Archive for category Planning
Regional Analysis and Policy Making
by Yudo Anggoro, University of North Carolina at Charlotte
According to Higgens and Savoie (1995), regional analysis is a combination of several contributing disciplines; notably are economics, geography, and political science; and to a lesser degree are sociology, anthropology, and physical science such as geology and climatology. Regional analysis is a useful tool for policy making process because in the process of designing policy to assure good performance of national economies, or other policies, requires thorough understanding of the behavior of the regional economies of which they are composed, and formulating policies for each region on the basis of that understanding. Designing policy for such purpose requires making regions (spaces) basic unit of analysis, studying the societies of each space on the spot, determining the actors, and building explanatory models based on those observations.
According to Higgens and Savoie (1995), social sciences, particularly economics, can be more effective instruments for discovery of truth and acquisition of new knowledge, and thus for solution of current and social problems, if major emphasis is laid on analysis at the regional and community level, rather than putting the emphasis on analysis at the macro level and at the micro level of the industries, firms, households, and local governments. In this sense, societies and economies cannot be well understood without analyzing the interactions, feedbacks and overlaps among spaces, structures, and societies; and this is why regional analysis matters. Regional analysis is also important because countries, nations, nation states, and national economics are collections of spaces, each with its own society and its own economic, social, political, and power structure.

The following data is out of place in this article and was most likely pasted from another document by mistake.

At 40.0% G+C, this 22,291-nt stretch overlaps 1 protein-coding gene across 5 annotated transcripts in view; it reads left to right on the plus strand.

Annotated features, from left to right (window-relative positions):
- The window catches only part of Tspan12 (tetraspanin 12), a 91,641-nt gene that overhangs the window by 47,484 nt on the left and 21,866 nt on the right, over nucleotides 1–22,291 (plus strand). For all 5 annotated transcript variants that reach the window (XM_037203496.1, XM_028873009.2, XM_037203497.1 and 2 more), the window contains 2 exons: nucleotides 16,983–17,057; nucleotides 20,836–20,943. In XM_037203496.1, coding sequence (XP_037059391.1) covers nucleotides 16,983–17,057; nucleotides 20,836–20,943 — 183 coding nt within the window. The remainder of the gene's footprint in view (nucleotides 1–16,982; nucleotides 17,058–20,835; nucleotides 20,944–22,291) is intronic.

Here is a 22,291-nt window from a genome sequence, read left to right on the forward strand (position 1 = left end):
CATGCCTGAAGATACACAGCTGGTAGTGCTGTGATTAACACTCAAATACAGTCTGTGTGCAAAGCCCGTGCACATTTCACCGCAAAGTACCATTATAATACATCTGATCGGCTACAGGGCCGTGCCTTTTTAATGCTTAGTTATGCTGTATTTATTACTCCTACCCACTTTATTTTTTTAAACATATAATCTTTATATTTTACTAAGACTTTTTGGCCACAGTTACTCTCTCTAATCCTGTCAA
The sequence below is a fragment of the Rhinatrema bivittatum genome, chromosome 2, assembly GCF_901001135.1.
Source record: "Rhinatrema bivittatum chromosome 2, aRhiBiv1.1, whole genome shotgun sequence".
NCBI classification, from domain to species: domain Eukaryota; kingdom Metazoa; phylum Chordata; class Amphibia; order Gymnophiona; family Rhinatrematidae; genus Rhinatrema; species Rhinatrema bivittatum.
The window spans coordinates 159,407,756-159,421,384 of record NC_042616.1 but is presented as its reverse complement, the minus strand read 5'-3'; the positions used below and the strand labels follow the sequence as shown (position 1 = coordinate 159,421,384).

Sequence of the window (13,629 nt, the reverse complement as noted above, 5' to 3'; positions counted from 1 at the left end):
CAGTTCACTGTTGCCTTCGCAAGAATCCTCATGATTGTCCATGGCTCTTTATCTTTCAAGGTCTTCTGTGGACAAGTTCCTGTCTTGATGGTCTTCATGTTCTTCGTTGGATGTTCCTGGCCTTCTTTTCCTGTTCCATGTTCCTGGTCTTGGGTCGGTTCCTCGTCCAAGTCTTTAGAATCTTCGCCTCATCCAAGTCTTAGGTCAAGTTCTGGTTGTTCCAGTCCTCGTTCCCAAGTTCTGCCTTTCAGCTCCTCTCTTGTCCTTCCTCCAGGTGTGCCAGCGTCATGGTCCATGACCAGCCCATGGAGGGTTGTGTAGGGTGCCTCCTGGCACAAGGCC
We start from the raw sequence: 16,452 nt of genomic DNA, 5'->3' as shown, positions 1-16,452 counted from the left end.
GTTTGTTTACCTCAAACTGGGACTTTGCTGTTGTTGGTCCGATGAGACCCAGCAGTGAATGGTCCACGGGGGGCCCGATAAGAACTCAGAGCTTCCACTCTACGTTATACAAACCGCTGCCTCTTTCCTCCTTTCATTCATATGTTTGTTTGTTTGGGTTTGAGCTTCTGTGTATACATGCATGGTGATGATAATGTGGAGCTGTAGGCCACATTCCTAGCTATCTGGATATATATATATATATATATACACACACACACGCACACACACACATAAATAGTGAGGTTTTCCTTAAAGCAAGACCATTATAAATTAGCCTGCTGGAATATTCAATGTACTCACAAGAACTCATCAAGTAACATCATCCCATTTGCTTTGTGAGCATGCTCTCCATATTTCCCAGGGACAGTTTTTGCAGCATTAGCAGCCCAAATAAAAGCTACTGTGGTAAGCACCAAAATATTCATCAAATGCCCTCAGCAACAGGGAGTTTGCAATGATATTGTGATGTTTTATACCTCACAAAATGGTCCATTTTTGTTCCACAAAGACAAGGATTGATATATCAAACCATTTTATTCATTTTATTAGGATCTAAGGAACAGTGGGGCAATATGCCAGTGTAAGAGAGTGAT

Even though other disciplines also make analysis based on space and region, there are some differences between regional analysis and other disciplines. Anthropologists conduct on-spot study of particular societies, which regional analysis also assesses. However, anthropologists do not focus on the physical environment with which the society of a particular space interacts, as well as making recommendations for changing the environment to improve the society (Higgens and Savoie, 1995).
On the other hand, Geographers tend to make error in the other direction; they are aware of the physical environment but they tend to under emphasize the social and cultural structure, including the political framework and administrative problems. Sociologists also enter into regional analysis in a comprehensive analysis, but rarely include economic factors such as market structure, distribution of monopoly power, impact of monetary, fiscal, and foreign trade policy. Political scientists, on the other hand, tend to pay little attention to economic and socio-cultural factors. While other disciplines have some limitations in their analysis, regional analysis has an advantage in adopting a multi-disciplinary approach, which is why it is uniquely placed to play a major role in combining together the various forms of social sciences into a comprehensive analysis.